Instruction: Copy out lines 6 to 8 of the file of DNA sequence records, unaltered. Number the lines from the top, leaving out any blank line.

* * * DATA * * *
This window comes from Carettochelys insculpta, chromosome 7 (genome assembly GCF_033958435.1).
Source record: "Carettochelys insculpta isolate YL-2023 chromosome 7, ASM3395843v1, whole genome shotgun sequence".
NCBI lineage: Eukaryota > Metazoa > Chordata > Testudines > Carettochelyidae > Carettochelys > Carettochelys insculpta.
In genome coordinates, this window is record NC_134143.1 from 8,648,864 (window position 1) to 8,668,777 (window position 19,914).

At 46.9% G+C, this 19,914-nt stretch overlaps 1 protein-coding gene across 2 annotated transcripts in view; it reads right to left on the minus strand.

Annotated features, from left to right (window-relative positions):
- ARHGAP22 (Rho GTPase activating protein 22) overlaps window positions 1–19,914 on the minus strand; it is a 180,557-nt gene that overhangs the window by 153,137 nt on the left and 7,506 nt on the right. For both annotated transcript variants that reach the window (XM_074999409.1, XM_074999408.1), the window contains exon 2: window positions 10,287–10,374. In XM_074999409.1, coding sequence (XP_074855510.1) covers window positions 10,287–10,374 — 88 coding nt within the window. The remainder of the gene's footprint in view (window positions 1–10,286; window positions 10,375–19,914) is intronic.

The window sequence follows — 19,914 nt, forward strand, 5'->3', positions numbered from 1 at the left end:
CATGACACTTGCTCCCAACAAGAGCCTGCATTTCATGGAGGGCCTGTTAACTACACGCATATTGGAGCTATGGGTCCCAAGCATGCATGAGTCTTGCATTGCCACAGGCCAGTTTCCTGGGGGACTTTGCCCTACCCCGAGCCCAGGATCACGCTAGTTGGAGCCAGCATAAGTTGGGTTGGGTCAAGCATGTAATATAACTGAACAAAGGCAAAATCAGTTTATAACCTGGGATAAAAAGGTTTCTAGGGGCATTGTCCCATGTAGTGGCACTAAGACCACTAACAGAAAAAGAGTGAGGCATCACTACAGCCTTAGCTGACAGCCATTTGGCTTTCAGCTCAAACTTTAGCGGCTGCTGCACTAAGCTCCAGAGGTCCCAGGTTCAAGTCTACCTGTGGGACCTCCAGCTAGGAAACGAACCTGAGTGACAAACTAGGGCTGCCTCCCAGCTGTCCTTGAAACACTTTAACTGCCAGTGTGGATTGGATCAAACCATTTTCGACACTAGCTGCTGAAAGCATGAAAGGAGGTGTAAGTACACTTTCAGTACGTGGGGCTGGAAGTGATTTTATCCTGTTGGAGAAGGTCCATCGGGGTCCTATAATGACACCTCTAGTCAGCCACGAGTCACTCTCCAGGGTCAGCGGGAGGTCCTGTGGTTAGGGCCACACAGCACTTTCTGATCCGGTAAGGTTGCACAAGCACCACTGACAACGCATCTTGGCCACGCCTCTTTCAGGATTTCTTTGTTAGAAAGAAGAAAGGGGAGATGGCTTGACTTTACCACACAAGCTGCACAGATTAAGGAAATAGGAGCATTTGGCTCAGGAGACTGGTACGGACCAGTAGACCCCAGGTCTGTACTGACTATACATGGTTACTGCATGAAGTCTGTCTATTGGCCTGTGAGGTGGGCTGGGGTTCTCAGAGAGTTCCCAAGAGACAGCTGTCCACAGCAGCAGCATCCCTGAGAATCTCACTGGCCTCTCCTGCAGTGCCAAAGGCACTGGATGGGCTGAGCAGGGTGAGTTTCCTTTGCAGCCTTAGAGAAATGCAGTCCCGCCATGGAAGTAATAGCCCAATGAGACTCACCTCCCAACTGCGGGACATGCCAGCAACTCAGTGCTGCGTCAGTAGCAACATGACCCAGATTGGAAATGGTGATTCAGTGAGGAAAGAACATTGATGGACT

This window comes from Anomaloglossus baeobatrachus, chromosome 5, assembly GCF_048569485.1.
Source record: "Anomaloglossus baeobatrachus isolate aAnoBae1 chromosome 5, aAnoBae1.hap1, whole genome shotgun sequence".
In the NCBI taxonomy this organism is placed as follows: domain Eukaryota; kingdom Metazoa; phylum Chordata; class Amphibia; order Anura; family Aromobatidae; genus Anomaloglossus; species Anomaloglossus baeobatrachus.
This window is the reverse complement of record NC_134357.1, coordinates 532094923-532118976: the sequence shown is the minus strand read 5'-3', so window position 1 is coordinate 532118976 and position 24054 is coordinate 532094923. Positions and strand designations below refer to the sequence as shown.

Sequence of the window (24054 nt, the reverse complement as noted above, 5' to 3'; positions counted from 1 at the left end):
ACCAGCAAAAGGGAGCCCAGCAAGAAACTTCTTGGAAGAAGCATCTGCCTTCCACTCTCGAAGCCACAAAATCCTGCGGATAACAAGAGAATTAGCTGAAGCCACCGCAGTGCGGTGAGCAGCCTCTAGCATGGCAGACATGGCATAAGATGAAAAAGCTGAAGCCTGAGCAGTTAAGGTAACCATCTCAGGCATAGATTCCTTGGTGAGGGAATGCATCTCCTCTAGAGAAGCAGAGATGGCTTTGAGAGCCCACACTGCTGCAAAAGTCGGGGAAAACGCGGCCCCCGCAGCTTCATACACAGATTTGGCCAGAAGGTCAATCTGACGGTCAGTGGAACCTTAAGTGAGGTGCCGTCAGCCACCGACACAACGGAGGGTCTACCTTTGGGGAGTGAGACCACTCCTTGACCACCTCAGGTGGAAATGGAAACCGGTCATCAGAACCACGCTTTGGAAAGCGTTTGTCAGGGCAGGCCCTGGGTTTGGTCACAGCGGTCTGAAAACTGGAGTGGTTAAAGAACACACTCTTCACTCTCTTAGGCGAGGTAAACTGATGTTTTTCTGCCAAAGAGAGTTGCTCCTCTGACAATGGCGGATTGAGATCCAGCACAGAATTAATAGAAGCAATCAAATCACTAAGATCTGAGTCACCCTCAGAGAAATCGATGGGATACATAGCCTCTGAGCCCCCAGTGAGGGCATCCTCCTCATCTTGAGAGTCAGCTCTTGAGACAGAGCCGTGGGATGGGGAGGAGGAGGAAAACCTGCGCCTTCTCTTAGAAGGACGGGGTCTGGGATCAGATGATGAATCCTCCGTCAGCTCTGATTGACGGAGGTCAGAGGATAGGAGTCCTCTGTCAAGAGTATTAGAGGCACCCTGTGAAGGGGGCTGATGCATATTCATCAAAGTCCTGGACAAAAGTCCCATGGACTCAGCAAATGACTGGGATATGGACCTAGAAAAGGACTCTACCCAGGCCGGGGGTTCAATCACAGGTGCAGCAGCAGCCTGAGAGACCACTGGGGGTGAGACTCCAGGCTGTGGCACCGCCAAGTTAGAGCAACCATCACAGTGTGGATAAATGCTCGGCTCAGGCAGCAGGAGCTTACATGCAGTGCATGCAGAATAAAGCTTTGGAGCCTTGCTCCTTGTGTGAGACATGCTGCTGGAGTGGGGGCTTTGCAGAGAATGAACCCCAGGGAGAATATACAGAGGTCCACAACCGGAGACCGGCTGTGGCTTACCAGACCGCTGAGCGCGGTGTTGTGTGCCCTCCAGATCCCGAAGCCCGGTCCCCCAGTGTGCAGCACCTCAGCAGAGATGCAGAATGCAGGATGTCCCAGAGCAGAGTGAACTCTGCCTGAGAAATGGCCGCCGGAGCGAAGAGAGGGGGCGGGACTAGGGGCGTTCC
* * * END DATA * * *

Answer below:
Annotated features, from left to right (window-relative positions):
- ARHGAP22 (Rho GTPase activating protein 22) overlaps window positions 1–19,914 on the minus strand; it is a 180,557-nt gene that overhangs the window by 153,137 nt on the left and 7,506 nt on the right. For both annotated transcript variants that reach the window (XM_074999409.1, XM_074999408.1), the window contains exon 2: window positions 10,287–10,374. In XM_074999409.1, coding sequence (XP_074855510.1) covers window positions 10,287–10,374 — 88 coding nt within the window. The remainder of the gene's footprint in view (window positions 1–10,286; window positions 10,375–19,914) is intronic.

The window sequence follows — 19,914 nt, forward strand, 5'->3', positions numbered from 1 at the left end: